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April 25, 2023

Orthopedic surgeon explains timeline, risks, and treatment for Joel Embiid's knee injury

How will Joel Embiid and the Sixers navigate the star center's LCL sprain? Dr. Christopher Selgrath from Nazareth Hospital offers some insight.

What do you do when Joel Embiid has another injury in the playoffs, is in doubt to be available for round two vs. the Celtics or Hawks, and you don't have a medical degree or trust WebMD enough to write an article? You call an expert who actually knows what they're talking about.

It was reported earlier this week that Embiid has an LCL sprain in his knee. On Tuesday afternoon, PhillyVoice spoke to Dr. Christopher Selgrath, the Chief of Orthopedics at Nazareth Hospital and an orthopedic surgeon at Nazareth Orthopedics. We discussed the LCL's importance to the knee, the recovery process, how the series schedule could impact his health, and more. Our conversation follows below...

*DISCLAIMER: The views and opinions expressed in this article are those of the author and guest authors and do not reflect any official policy or position of any NBA team or a team's athletic physicians.

Explain to me what the LCL's role is in the knee.

Your knee has four major ligaments, one of which is the lateral collateral ligament. That's on the outside part of the knee, and that prevents the knee from gapping open if a force was applied on the inside part of the knee. The other major ligaments are the medial collateral ligaments and the two cruciate ligaments [anterior cruciate ligament and posterior cruciate ligament]. So the LCL is one of those four major ligaments that provides stability to the knee.

What are the types/grades of sprains and how does a recovery timeline change based on the grade?

It could be mild. We usually grade them one through three. One would be a mild sprain, up into a two, followed by a three which would be a complete disruption of the actual ligament. 

If we look at a physical exam, think of a ligament like silly putty. It stretches out a little bit, so we can test that on a physical exam to see if there's a little laxity there. That's one way to determine the grade and say if this is a mild problem, a moderate problem, or a severe problem. Then when you get the MRI, you can look for different hints and criteria. Is there fluid – they probably saw fluid around the lateral collateral ligament, and that's where they would come up with, we think he sprained his LCL. And then you could determine, an MRI is the test to see if it's completely torn.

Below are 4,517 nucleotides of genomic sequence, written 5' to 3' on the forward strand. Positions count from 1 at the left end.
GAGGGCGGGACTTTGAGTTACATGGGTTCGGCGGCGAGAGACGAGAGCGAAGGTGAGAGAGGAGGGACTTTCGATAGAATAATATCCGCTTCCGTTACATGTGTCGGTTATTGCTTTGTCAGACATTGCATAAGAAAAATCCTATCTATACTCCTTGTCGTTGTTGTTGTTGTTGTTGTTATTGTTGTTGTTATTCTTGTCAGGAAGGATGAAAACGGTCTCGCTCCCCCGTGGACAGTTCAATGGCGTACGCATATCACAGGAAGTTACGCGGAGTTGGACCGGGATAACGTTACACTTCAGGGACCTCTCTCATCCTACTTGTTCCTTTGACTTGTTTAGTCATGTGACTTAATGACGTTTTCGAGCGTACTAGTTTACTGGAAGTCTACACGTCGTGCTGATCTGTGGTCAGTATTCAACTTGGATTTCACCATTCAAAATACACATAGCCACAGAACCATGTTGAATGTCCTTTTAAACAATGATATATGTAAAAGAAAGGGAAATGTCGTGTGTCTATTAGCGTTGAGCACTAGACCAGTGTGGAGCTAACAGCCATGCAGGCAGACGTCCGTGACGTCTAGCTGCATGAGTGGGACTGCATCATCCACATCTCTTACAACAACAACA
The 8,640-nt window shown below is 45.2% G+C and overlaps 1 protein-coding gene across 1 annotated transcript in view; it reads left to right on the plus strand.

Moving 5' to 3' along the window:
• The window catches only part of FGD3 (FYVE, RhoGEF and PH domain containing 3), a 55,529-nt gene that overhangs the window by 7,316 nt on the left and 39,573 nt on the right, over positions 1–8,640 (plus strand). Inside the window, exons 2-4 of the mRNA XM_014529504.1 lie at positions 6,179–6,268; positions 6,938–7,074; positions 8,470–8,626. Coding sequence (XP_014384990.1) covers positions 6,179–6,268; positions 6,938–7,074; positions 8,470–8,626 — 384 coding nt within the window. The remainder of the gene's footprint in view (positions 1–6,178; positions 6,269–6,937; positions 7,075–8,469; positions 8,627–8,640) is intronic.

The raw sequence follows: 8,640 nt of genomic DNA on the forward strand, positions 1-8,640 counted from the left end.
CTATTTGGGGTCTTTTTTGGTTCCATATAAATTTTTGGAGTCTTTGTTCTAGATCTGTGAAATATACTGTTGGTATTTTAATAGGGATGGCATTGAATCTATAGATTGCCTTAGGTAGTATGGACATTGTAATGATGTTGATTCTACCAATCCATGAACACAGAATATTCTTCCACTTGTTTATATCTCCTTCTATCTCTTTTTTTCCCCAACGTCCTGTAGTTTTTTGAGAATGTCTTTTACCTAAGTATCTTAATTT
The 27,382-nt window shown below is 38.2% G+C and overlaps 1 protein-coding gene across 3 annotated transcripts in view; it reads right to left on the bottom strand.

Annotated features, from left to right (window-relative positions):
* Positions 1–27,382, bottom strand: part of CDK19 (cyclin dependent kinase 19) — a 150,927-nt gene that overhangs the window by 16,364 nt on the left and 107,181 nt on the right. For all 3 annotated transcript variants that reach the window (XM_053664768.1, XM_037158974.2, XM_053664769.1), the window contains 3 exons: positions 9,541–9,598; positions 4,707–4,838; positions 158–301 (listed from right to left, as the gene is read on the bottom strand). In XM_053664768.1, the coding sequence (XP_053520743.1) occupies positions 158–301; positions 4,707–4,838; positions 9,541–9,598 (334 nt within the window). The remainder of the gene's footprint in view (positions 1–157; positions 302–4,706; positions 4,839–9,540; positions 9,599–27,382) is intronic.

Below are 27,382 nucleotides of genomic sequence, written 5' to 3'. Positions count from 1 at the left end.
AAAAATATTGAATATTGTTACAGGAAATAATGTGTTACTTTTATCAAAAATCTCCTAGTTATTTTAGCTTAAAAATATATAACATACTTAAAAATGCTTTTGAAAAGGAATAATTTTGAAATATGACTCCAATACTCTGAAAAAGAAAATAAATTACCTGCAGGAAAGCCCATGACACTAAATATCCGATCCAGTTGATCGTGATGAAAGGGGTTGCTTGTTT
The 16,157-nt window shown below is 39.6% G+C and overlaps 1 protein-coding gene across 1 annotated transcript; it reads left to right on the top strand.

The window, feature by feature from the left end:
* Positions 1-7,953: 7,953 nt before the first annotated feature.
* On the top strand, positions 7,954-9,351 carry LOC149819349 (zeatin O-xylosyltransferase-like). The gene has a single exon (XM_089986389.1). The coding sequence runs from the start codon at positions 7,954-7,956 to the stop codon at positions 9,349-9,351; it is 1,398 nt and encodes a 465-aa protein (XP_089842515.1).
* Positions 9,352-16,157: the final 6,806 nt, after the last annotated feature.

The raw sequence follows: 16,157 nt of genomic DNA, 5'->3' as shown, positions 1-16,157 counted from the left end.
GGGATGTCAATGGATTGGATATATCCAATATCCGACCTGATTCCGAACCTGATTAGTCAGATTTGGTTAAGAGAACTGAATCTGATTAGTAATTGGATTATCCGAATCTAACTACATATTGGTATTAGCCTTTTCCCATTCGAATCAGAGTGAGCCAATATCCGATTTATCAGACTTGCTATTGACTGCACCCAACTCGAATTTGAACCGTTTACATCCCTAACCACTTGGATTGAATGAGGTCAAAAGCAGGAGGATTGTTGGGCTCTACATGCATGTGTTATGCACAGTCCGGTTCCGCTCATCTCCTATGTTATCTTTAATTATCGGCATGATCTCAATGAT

If it's a mild sprain, you can be better as quickly as maybe 10-14 days. If it's a really bad sprain going into that Grade 2, you're looking at four weeks of some irritability, and then if it's a Grade 3, you're looking at over 6-12 weeks probably. 

How do you go about taking what you know and turning that into a plan/timeline? 

The big question is, one, how much instability he has and what that MRI looks like, but then he obviously wants to play, and people want him to play, but you're doing two things. 

One, the ligament's already injured, so it's already a little compromised. You don't want to turn a Grade 1 sprain that if you didn't do anything – arguably if it wasn't the playoffs, he wouldn't play. You don't want to turn that into a Grade 2 or 3 sprain. Because then if it's a Grade 3 sprain, he completely tears everything, now you're looking at long-term not only recovery, three or four or possibly five months, and you might need reconstructive surgery. They're walking a fine line when it comes to allowing him to play and in what capacity. 

Now, they have maybe a week maybe more given the Boston series, so that'll help, he'll have had one week of healing. And then you're left with probably reevaluating him. You could use a brace, braces are hit or miss. Sometimes they're useful, sometimes they're cumbersome, and sometimes they're maybe more trouble than they're worth. But you could argue to maybe use a brace and that can give him some external stability to try to make up for the internal laxity and compromise of that ligament. You deflect some of the force away from that ligament. 

What is the typical recovery process/treatment for an LCL sprain?